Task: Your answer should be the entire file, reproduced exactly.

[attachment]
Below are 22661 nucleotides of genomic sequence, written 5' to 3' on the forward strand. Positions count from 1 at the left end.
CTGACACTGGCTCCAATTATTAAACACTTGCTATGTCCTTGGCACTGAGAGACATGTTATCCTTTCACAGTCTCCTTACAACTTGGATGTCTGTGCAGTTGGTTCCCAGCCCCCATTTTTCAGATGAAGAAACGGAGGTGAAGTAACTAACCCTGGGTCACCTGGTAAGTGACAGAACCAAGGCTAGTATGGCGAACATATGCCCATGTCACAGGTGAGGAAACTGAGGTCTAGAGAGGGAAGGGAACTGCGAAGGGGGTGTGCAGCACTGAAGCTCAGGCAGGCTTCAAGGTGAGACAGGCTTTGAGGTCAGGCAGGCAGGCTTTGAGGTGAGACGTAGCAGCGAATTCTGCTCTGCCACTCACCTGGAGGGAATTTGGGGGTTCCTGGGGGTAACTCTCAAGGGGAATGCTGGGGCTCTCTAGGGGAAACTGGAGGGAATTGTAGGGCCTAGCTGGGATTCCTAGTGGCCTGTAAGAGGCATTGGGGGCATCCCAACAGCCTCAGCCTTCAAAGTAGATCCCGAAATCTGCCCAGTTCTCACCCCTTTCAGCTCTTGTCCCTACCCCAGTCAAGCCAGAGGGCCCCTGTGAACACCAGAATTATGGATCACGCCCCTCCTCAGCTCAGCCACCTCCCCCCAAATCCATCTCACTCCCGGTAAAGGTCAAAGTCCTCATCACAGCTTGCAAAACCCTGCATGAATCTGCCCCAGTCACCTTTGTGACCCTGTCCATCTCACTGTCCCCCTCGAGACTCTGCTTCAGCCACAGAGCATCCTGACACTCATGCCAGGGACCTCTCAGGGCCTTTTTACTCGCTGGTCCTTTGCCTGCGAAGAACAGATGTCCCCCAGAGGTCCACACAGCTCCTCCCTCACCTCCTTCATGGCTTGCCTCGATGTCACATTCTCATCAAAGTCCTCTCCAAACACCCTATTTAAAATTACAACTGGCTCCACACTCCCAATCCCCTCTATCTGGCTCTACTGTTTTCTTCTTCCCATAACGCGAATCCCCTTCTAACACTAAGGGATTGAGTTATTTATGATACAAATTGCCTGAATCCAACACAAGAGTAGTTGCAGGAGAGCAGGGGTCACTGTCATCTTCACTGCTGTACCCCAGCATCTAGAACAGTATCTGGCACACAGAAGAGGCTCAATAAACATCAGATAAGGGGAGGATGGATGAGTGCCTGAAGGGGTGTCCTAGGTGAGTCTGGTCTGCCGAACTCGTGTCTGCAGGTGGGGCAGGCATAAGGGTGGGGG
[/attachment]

Below are 22661 nucleotides of genomic sequence, written 5' to 3' on the forward strand. Positions count from 1 at the left end.
CTGACACTGGCTCCAATTATTAAACACTTGCTATGTCCTTGGCACTGAGAGACATGTTATCCTTTCACAGTCTCCTTACAACTTGGATGTCTGTGCAGTTGGTTCCCAGCCCCCATTTTTCAGATGAAGAAACGGAGGTGAAGTAACTAACCCTGGGTCACCTGGTAAGTGACAGAACCAAGGCTAGTATGGCGAACATATGCCCATGTCACAGGTGAGGAAACTGAGGTCTAGAGAGGGAAGGGAACTGCGAAGGGGGTGTGCAGCACTGAAGCTCAGGCAGGCTTCAAGGTGAGACAGGCTTTGAGGTCAGGCAGGCAGGCTTTGAGGTGAGACGTAGCAGCGAATTCTGCTCTGCCACTCACCTGGAGGGAATTTGGGGGTTCCTGGGGGTAACTCTCAAGGGGAATGCTGGGGCTCTCTAGGGGAAACTGGAGGGAATTGTAGGGCCTAGCTGGGATTCCTAGTGGCCTGTAAGAGGCATTGGGGGCATCCCAACAGCCTCAGCCTTCAAAGTAGATCCCGAAATCTGCCCAGTTCTCACCCCTTTCAGCTCTTGTCCCTACCCCAGTCAAGCCAGAGGGCCCCTGTGAACACCAGAATTATGGATCACGCCCCTCCTCAGCTCAGCCACCTCCCCCCAAATCCATCTCACTCCCGGTAAAGGTCAAAGTCCTCATCACAGCTTGCAAAACCCTGCATGAATCTGCCCCAGTCACCTTTGTGACCCTGTCCATCTCACTGTCCCCCTCGAGACTCTGCTTCAGCCACAGAGCATCCTGACACTCATGCCAGGGACCTCTCAGGGCCTTTTTACTCGCTGGTCCTTTGCCTGCGAAGAACAGATGTCCCCCAGAGGTCCACACAGCTCCTCCCTCACCTCCTTCATGGCTTGCCTCGATGTCACATTCTCATCAAAGTCCTCTCCAAACACCCTATTTAAAATTACAACTGGCTCCACACTCCCAATCCCCTCTATCTGGCTCTACTGTTTTCTTCTTCCCATAACGCGAATCCCCTTCTAACACTAAGGGATTGAGTTATTTATGATACAAATTGCCTGAATCCAACACAAGAGTAGTTGCAGGAGAGCAGGGGTCACTGTCATCTTCACTGCTGTACCCCAGCATCTAGAACAGTATCTGGCACACAGAAGAGGCTCAATAAACATCAGATAAGGGGAGGATGGATGAGTGCCTGAAGGGGTGTCCTAGGTGAGTCTGGTCTGCCGAACTCGTGTCTGCAGGTGGGGCAGGCATAAGGGTGGGGG